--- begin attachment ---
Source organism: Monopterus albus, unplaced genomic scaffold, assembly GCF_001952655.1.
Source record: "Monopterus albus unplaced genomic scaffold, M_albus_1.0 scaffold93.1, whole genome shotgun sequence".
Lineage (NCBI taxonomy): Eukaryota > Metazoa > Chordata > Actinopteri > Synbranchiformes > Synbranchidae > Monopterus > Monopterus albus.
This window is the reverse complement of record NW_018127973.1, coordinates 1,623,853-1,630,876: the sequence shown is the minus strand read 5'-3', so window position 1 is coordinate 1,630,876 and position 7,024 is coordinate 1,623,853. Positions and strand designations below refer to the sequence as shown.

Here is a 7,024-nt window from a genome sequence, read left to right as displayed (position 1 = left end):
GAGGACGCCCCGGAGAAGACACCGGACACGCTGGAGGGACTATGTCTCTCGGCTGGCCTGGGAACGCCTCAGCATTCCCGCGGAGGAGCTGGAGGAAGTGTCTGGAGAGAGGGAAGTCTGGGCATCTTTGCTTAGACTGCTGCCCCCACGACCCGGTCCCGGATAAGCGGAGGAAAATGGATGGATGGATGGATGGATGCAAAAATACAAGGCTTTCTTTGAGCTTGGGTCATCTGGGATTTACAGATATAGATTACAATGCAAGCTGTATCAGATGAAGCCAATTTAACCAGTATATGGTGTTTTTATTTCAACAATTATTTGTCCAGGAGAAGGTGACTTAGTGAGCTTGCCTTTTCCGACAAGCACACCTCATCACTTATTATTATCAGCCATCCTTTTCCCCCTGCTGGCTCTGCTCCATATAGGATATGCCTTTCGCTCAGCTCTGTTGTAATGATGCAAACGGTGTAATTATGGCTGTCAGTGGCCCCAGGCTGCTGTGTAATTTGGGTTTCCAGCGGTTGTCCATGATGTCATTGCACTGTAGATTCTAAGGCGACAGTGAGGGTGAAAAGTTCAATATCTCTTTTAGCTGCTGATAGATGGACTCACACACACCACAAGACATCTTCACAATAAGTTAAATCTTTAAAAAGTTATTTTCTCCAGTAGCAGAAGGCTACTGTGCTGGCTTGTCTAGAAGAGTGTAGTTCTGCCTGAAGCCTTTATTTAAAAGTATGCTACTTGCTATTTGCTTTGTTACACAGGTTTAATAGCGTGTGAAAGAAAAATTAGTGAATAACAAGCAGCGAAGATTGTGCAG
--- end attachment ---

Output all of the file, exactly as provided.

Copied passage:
Source organism: Monopterus albus, unplaced genomic scaffold, assembly GCF_001952655.1.
Source record: "Monopterus albus unplaced genomic scaffold, M_albus_1.0 scaffold93.1, whole genome shotgun sequence".
Lineage (NCBI taxonomy): Eukaryota > Metazoa > Chordata > Actinopteri > Synbranchiformes > Synbranchidae > Monopterus > Monopterus albus.
This window is the reverse complement of record NW_018127973.1, coordinates 1,623,853-1,630,876: the sequence shown is the minus strand read 5'-3', so window position 1 is coordinate 1,630,876 and position 7,024 is coordinate 1,623,853. Positions and strand designations below refer to the sequence as shown.

Here is a 7,024-nt window from a genome sequence, read left to right as displayed (position 1 = left end):
GAGGACGCCCCGGAGAAGACACCGGACACGCTGGAGGGACTATGTCTCTCGGCTGGCCTGGGAACGCCTCAGCATTCCCGCGGAGGAGCTGGAGGAAGTGTCTGGAGAGAGGGAAGTCTGGGCATCTTTGCTTAGACTGCTGCCCCCACGACCCGGTCCCGGATAAGCGGAGGAAAATGGATGGATGGATGGATGGATGCAAAAATACAAGGCTTTCTTTGAGCTTGGGTCATCTGGGATTTACAGATATAGATTACAATGCAAGCTGTATCAGATGAAGCCAATTTAACCAGTATATGGTGTTTTTATTTCAACAATTATTTGTCCAGGAGAAGGTGACTTAGTGAGCTTGCCTTTTCCGACAAGCACACCTCATCACTTATTATTATCAGCCATCCTTTTCCCCCTGCTGGCTCTGCTCCATATAGGATATGCCTTTCGCTCAGCTCTGTTGTAATGATGCAAACGGTGTAATTATGGCTGTCAGTGGCCCCAGGCTGCTGTGTAATTTGGGTTTCCAGCGGTTGTCCATGATGTCATTGCACTGTAGATTCTAAGGCGACAGTGAGGGTGAAAAGTTCAATATCTCTTTTAGCTGCTGATAGATGGACTCACACACACCACAAGACATCTTCACAATAAGTTAAATCTTTAAAAAGTTATTTTCTCCAGTAGCAGAAGGCTACTGTGCTGGCTTGTCTAGAAGAGTGTAGTTCTGCCTGAAGCCTTTATTTAAAAGTATGCTACTTGCTATTTGCTTTGTTACACAGGTTTAATAGCGTGTGAAAGAAAAATTAGTGAATAACAAGCAGCGAAGATTGTGCAG